November 6, 2010

The Best That Money Can't Buy - Excerpts

Many people throughout history have wondered why politicians don't act on the people's behalf. The reason is clear when one understands that, even in modern democracies, leaders are not elected to improve the lives of average people, but to maintain the preferential positions of those in the established order. There are growing indications of awareness on the part of people in various areas of the world that events have gone beyond the control of political leaders. Everywhere we see political figures and parties come and go, and political strategies adopted and then discarded for their inability to satisfy the demands of one faction or another. There is nothing to be gained from writing your congressman, or any number of governmental agencies, because they lack the necessary knowledge to deal with society's problems. Their focus is on preserving existing systems, not in changing them.

Change can come from disasters or from major technological advances. The introduction of agriculture brought a significant change in society, as did the Industrial Revolution and the introduction of money to the exchange process. From a historical perspective all of these appear positive. At the time of of their inception, however, people lost jobs, new skills were required, and entire ways of life disappeared. The direction change takes is not always for the better, and it doesn't always improve the human condition. Change is risky. Deprivation or scarcity that is artificial or real drives the economy. Power-seeking leaders command weapons powerful enough to annihilate entire populations and render our planet uninhabitable. Humankind's potential for creativity and innovation far exceeds its inclination to destroy, but every time we exercise destructive power, we take a thousands steps backward for every few forward.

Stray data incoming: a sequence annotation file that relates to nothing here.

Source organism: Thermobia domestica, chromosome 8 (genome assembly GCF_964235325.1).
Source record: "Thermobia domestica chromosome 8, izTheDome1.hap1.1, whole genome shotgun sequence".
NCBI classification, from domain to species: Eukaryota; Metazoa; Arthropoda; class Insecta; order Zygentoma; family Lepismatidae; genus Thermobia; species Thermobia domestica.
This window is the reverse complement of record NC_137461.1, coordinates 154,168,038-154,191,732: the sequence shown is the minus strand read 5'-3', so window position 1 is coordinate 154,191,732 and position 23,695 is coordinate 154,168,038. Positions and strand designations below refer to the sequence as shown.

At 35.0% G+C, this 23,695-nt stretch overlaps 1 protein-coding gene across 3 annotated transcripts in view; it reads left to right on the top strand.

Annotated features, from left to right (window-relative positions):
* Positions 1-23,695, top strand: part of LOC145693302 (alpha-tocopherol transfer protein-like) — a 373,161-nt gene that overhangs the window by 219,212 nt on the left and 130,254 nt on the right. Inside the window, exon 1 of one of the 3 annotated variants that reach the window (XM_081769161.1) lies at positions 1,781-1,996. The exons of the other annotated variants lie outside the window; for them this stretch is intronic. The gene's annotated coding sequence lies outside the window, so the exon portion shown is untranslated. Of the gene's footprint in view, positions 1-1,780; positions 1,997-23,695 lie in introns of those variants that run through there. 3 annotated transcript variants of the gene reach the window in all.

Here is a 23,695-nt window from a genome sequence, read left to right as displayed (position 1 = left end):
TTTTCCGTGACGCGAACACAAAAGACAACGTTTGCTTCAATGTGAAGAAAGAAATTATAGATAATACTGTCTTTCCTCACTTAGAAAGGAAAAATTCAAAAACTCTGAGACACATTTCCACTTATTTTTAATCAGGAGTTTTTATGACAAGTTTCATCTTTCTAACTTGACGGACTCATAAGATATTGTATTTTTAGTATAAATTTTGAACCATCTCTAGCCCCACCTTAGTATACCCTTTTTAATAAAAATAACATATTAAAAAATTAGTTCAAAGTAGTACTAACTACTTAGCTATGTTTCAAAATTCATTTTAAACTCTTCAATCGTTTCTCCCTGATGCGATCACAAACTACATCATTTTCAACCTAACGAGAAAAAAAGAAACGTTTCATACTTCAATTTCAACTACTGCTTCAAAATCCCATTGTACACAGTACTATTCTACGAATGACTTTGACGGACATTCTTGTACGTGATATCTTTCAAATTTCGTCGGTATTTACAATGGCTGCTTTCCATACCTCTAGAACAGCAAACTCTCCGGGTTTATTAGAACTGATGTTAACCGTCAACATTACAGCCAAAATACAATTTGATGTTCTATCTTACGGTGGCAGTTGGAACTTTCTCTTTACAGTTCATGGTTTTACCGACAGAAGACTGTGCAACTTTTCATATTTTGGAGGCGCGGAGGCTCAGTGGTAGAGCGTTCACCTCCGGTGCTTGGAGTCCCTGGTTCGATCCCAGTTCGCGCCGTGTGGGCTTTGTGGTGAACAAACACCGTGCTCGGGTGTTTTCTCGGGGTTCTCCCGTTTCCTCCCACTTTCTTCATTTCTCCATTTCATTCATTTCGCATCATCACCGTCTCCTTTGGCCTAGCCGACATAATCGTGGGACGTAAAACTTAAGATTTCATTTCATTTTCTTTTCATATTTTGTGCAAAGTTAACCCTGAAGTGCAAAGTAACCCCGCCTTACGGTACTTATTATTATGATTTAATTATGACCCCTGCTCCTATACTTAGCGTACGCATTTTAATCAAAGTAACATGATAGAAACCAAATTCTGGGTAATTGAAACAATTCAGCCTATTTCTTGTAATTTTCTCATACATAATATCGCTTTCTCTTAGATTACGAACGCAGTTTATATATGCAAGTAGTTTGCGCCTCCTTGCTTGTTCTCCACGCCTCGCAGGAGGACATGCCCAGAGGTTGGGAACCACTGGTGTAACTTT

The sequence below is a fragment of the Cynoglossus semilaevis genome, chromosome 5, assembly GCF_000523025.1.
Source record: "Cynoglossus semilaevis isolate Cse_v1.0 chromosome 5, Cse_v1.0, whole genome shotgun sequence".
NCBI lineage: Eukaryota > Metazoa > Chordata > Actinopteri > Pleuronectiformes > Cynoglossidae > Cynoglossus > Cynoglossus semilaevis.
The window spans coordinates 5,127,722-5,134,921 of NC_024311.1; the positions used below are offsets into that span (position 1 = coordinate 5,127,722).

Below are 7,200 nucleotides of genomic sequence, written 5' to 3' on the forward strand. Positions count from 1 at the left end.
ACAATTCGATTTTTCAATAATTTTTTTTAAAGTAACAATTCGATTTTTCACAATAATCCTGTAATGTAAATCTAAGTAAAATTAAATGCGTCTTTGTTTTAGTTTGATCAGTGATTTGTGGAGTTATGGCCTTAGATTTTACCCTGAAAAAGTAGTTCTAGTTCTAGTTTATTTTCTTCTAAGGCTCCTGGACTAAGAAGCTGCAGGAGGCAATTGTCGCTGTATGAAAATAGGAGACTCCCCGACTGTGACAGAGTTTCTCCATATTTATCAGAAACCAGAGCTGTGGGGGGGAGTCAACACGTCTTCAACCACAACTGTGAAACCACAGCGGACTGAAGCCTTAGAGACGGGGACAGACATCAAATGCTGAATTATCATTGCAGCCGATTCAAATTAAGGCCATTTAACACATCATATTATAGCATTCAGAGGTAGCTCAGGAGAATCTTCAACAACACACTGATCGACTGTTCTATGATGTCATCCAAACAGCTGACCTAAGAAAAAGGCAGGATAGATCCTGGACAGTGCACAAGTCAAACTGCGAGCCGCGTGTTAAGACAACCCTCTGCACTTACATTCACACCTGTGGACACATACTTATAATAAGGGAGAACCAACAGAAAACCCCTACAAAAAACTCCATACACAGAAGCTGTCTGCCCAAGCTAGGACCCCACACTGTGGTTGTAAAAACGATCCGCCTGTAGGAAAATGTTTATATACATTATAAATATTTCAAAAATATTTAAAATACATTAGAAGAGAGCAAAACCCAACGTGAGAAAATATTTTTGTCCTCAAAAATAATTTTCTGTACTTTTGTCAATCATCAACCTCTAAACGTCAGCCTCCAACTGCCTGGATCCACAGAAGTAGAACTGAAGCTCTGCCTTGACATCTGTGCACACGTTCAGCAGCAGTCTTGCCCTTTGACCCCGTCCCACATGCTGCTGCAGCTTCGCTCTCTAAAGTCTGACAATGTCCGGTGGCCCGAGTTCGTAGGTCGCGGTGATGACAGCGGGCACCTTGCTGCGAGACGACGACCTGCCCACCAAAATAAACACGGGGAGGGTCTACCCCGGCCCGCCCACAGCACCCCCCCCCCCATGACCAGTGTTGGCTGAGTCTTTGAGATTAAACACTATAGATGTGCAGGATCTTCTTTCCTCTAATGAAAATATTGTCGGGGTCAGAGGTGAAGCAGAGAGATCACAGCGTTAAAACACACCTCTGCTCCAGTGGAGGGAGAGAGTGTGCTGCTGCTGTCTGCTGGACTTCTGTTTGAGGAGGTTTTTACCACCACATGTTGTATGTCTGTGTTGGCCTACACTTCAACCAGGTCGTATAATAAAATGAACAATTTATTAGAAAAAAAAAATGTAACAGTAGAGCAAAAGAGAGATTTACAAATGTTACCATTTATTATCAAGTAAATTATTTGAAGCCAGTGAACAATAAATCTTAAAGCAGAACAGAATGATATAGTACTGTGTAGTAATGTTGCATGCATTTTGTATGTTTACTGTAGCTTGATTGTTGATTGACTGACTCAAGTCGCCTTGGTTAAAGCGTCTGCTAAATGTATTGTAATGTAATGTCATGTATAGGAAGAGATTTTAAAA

J. Fresco

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